The mechanism by which some antihistamines exert their antiemetic, anti–motion sickness, and antivertigo effects is not precisely known but may be related to their central anticholinergic actions. They diminish vestibular stimulation and depress labyrinthine function. An action on the medullary chemoreceptive trigger zone may also be involved in the antiemetic effect. Dimenhydrinate is a competitive antagonist at the histamine H1 receptor, which is widely distributed in the human brain. Dimenhydrinate's anti-emetic effect is probably due to H1 antagonism in the vestibular system in the brain.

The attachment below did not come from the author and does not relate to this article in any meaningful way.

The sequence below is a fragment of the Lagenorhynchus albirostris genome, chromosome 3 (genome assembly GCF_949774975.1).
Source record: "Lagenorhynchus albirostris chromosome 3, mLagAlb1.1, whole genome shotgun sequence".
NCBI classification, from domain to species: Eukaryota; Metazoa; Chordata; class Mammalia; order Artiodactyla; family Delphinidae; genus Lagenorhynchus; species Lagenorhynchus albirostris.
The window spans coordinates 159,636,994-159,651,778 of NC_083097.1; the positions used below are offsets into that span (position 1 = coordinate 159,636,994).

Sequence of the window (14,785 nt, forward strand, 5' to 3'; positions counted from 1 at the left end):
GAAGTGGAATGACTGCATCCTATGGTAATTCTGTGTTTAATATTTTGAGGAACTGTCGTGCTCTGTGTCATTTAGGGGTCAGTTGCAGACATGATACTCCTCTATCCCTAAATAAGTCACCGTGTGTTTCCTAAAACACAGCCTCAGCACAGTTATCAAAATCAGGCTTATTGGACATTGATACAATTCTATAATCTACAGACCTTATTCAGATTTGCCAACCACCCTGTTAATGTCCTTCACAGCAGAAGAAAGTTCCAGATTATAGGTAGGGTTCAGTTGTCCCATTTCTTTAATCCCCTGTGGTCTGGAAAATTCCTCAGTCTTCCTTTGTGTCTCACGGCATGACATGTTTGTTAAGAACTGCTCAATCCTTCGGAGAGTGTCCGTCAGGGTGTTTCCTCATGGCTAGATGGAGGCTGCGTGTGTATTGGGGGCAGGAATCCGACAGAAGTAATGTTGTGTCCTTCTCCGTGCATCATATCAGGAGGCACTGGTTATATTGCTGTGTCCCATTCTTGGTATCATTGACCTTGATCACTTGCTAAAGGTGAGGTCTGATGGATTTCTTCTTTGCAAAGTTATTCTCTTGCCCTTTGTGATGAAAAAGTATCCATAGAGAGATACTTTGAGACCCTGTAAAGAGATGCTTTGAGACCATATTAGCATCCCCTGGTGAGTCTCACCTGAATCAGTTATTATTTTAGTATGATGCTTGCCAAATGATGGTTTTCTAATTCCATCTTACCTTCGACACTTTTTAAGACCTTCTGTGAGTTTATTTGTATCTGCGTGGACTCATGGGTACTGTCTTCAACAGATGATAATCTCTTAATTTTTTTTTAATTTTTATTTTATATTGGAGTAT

Dimenhydrinate is an antiemetics drug combination that contains diphenhydramine and theophylline. It is not effective in the treatment of nausea associated with cancer chemotherapy. Dimenhydrinate directly inhibits the stimulation of certain nerves in the brain and inner ear to suppress nausea, vomiting, dizziness, and vertigo. Diphenhydramine and dimenhydinate both reduce vestibular neuronal excitation due to angular or linear acceleration motions.
Symptoms of overdose include delerium, hallucinations, and excitment. Patients may be violent and confused.